Mentoring for any first-year students

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Mentoring for any first-year students

Peer mentoring recruitment table at Bierce Library on Wednesday, Feb. 11.

Peer mentoring recruitment table at Bierce Library on Wednesday, Feb. 11.

Grant Morgan

Peer mentoring recruitment table at Bierce Library on Wednesday, Feb. 11.

Grant Morgan

Grant Morgan

Peer mentoring recruitment table at Bierce Library on Wednesday, Feb. 11.

By Grant Morgan, News Editor

There is a program at UA for both new students who need advice for college life and any experienced student who is willing to give that advice.

The Office of Multicultural Development’s peer mentoring program has been around for more than 20 years, but recently has been growing and flourishing.

“[Peer mentors] help with any questions that new students may have—helping them get acclimated with campus, with getting connected and involved, and with figuring out what their resources are and where they can go to get help,” said Autumn Frampton, associate director of Academic Support Services.

In its first year, there were around 10 mentors for 200 people. This year, 741 new students are being mentored by 49 mentors.

Each mentor must be an undergraduate student and have already completed two semesters of school, while each student being mentored is usually in their first year. Frampton added that next year the program is looking to have 65 or 70 peer mentors.

This program is the largest peer mentoring program on campus. It recruits new students through events, target emails throughout the summer, and orientations throughout the year. Its largest presence is on New Roo Weekend.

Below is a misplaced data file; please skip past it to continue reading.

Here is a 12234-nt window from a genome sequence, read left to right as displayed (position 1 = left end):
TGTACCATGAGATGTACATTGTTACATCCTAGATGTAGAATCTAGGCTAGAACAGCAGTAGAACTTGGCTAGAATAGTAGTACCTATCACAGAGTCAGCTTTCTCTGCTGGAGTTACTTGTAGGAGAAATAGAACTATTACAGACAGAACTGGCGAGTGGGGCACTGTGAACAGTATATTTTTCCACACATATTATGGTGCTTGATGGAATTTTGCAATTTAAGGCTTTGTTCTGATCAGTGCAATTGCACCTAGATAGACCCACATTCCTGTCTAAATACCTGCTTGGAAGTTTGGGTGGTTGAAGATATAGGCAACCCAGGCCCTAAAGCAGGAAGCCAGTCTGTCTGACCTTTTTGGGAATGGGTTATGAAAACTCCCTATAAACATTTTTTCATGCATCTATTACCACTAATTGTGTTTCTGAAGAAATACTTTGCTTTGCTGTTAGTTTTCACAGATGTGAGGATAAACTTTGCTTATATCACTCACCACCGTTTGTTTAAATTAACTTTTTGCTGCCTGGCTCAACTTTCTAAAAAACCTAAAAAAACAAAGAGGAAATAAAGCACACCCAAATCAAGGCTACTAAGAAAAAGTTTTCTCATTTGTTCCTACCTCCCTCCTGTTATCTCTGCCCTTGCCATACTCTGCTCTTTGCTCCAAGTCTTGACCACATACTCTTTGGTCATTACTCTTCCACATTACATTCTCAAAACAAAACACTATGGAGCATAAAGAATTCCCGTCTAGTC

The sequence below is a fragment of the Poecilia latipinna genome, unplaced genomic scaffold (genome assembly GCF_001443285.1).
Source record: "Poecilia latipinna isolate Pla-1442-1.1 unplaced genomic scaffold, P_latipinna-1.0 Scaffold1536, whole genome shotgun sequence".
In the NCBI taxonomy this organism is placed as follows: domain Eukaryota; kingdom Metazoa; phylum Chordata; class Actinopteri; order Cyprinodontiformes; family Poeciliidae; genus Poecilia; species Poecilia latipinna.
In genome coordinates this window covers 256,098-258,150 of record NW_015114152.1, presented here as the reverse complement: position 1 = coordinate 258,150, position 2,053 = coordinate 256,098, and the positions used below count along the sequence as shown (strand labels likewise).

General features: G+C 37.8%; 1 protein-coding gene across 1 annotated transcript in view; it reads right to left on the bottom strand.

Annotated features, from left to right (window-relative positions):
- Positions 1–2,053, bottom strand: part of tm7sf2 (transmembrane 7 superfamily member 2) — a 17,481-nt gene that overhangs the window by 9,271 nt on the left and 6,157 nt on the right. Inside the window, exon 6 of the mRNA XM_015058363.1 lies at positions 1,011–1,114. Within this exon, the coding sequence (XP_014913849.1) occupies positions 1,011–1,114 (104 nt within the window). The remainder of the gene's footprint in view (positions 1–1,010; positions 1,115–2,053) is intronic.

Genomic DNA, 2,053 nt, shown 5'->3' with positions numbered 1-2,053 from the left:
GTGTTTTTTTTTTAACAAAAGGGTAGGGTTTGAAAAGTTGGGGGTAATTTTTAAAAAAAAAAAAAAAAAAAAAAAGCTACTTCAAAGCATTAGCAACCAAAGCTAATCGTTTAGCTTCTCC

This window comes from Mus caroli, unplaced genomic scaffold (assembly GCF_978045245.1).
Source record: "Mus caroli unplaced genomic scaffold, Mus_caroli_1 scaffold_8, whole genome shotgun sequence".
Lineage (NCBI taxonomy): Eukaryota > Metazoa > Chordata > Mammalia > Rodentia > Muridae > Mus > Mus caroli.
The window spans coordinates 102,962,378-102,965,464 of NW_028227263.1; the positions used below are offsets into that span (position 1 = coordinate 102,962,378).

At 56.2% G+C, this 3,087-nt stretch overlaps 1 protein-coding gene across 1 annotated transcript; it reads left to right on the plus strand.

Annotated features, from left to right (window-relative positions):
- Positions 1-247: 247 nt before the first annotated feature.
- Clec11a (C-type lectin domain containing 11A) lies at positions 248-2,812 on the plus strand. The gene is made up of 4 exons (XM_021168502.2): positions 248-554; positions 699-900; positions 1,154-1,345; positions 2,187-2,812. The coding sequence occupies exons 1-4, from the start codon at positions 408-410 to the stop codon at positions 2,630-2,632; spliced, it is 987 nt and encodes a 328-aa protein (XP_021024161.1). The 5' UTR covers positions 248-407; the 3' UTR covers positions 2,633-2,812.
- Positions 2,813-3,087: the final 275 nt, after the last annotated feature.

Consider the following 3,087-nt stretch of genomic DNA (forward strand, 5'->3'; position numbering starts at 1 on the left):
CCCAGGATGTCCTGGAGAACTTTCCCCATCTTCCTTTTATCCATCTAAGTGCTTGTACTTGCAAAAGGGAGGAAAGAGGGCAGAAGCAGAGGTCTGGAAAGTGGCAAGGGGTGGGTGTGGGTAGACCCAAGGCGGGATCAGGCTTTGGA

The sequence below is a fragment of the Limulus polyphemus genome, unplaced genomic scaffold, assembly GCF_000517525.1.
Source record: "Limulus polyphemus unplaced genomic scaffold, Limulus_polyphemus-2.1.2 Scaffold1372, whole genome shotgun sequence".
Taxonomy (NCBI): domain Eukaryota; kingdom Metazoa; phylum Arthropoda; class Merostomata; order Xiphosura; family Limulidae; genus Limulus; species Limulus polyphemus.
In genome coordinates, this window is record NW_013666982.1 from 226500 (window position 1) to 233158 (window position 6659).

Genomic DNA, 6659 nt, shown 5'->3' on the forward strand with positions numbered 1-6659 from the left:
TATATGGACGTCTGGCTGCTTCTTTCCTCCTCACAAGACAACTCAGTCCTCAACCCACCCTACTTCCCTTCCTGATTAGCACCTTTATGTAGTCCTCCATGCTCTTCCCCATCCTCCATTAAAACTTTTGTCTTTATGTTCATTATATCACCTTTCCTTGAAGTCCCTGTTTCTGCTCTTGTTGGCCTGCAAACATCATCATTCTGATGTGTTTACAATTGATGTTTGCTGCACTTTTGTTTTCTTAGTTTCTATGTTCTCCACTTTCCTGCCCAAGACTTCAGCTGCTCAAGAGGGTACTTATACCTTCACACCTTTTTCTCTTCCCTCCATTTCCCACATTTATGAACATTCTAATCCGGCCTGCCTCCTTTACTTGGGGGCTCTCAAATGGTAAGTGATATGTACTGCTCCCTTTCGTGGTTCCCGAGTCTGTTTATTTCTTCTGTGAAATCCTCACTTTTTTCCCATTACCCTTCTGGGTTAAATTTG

Though the formal mentoring only happens for one year, the effects of a mentor’s relationships are long-lasting.

“A lot of people will get mentored that first year and then maintain contact with their mentor thereafter,” Frampton said. “They tend to make connections and then keep them.”

Mentoring is not limited to the eight-to-five office hours of the Office of Multicultural Development, either. Ashley Daniels, a current mentor, does more than sit down and talk.

“I actually do yoga with my “mentees” and workout with them,” Daniels said. “There are some students that have advising or academic problems, for which they come to the office, but most of my “mentees” are more concerned about their emotional and social connections here on campus.”

Each mentor typically has around 20 students that they mentor.

“It starts out very time-consuming, but as you get the hang of it and start to meet people, they become your friends,” Daniels said.

The program is currently accepting students who wish to be mentored; it is also accepting applications for those who want to be mentors for August through May of next year.  Those interested can fill out the applications online at UA’s Academic Support Services website.

The program benefits all students. Those being mentored can transition more smoothly into college life, while those mentoring receive fulfilling experiences and connections.

“We like to attract helpers. We are looking for people who are committed to not only their own success but the success of others,” Frampton said.

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